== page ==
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Why Daviess County Bourbon Is Made in Kentucky
Why Daviess County Bourbon Is Made in Kentucky

Bourbon can be made anywhere and yet it’s indelibly linked to the state of Kentucky. According to the Kentucky Distillers Association, 95 percent of all bourbon is made in the Bluegrass State. 

That’s no coincidence. Kentucky boasts some trademark features that create the ideal environment to make Daviess County bourbon so amazing. 

Here are five reasons why Kentucky is the bourbon capital of the world:  

There are just a few ingredients that go into making bourbon, and water is one, along with grain and yeast. Kentucky’s water happens to be known for being “hard.That’s a fancy way of saying that it’s full of minerals, including magnesium and calcium. Why does this matter one might wonder? Well, those two minerals create the perfect setting for distilling: Yeast thrives on calcium and magnesium, thus helping along the fermentation process that leads to the delicious, unique spirit that is Kentucky bourbon.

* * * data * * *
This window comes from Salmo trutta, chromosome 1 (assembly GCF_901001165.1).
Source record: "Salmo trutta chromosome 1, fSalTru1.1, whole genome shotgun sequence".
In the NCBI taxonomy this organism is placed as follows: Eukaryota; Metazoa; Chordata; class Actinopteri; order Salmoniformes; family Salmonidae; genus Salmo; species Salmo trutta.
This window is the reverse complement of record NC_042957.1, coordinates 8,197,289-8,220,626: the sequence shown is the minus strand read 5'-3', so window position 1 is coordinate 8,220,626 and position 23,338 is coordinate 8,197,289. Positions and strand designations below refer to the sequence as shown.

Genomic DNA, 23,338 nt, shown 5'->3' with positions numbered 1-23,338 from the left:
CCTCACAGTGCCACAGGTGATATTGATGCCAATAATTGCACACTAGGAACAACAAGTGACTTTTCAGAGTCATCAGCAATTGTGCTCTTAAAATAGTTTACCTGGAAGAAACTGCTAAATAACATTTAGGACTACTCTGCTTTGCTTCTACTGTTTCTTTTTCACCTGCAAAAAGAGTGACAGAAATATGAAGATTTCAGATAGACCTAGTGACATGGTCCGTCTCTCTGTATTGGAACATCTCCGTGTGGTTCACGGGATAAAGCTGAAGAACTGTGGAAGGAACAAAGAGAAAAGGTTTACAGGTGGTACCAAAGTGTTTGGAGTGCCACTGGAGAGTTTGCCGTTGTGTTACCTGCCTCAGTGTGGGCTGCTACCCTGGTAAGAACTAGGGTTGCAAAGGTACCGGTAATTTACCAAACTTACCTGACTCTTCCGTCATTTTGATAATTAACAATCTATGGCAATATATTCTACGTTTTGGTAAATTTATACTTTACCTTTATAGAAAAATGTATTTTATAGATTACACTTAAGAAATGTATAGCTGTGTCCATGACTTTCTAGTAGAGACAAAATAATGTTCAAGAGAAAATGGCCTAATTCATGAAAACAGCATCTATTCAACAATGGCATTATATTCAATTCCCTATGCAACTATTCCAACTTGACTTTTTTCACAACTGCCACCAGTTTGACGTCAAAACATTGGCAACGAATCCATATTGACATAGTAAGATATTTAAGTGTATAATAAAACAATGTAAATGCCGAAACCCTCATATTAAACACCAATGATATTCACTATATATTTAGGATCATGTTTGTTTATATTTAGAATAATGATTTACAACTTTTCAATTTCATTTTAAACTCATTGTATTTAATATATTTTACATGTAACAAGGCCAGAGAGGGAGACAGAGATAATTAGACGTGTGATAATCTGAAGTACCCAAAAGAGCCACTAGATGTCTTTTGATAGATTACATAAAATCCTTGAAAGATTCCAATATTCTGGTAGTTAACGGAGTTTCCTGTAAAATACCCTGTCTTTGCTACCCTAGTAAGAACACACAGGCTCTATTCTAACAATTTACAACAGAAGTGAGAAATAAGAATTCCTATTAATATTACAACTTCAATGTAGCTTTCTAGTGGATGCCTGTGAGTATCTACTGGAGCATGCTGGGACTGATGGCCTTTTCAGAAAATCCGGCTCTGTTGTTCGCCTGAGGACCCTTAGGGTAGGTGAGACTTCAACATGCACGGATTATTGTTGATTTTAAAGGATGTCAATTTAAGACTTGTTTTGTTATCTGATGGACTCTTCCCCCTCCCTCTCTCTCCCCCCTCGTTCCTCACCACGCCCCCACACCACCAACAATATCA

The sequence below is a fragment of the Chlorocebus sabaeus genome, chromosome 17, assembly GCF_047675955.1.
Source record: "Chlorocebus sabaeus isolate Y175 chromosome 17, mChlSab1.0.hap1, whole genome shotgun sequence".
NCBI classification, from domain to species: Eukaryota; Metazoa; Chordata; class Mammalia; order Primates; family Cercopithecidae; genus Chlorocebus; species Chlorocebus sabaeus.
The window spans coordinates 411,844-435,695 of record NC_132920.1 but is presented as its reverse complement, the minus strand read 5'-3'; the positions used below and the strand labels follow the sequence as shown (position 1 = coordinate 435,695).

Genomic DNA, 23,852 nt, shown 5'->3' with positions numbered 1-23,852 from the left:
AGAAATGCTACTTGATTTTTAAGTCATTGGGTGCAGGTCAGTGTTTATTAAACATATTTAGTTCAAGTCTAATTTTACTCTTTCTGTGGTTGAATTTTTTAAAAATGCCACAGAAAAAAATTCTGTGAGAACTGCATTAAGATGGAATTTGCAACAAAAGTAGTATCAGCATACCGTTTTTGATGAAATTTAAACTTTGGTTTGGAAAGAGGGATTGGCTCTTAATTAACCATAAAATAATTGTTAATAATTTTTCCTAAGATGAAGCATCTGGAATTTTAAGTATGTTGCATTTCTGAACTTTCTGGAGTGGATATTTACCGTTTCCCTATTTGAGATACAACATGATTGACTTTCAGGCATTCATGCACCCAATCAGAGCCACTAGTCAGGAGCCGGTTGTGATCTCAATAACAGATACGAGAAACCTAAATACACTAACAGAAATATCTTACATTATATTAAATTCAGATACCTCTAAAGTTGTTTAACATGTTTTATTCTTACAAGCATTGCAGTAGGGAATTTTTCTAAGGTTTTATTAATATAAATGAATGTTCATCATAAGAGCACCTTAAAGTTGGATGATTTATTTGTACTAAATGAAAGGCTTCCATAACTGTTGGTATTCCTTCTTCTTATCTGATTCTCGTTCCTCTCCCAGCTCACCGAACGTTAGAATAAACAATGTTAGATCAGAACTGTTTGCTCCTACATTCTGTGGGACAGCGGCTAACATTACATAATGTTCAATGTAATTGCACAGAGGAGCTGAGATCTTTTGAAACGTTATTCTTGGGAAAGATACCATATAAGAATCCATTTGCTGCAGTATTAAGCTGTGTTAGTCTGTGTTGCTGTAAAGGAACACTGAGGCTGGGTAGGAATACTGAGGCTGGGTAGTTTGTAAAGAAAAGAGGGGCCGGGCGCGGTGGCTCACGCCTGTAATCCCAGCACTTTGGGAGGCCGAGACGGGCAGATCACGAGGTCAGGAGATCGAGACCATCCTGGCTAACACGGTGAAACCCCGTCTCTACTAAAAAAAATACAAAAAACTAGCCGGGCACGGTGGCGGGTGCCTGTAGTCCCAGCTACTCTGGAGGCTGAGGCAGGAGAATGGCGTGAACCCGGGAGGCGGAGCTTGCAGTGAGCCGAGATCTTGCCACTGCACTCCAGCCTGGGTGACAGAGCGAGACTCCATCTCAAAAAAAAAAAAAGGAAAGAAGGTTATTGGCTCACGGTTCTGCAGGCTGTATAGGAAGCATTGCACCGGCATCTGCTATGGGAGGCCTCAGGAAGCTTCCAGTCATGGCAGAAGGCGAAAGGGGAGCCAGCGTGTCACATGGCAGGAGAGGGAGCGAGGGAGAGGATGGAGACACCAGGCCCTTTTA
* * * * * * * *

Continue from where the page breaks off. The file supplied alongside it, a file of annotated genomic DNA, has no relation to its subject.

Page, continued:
The majority of Kentucky sits on limestone, a sedimentary rock composed primarily of calcium carbonate, in the form of the mineral calcite. In other words, it’s loaded with minerals a major asset for bourbon. (Noticing a trend here?) As the water flows through the rock, it extracts minerals that add personality and flavor. This is also what makes the water hard. At the same time, the limestone acts as a filter, removing impurities like iron, which gives off a bitter, metallic taste. 

Kentucky is full of natural resources, including rich, fertile soil perfect for growing corn, the major ingredient in bourbon. (All bourbon, including Daviess County, must contain at least 51 percent corn.) If you want corn, Kentucky has it, in every county in the state. They’ve been growing corn for centuries. 

Kentucky gets hot in the summer and cold in the winter which is ideal for making great bourbon. When it’s hot, the barrels expand, and when it’s cold, they contract. This back-and-forth movement is essential to aging the whiskey: as the barrel expands, the whiskey soaks in and absorbs the flavor of the charred wood. When the barrel contracts, the whiskey flows back out, bursting with flavor and boasting a rich golden hue.  

Kentucky was settled in the 1700s by immigrants from Ireland and Scotland. They brought the whiskey-distilling know-how of their homelands, setting the stage for what would eventually become bourbon country. 

As the center of the bourbon universe — hello Kentucky Bourbon Trail — the Bluegrass State draws visitors and top whiskey professionals from every corner of the world on a daily basis. Come see us today at Lux Row Distillers, our home in Bardstown, Kentucky, and you’ll understand what all the talk is about.  

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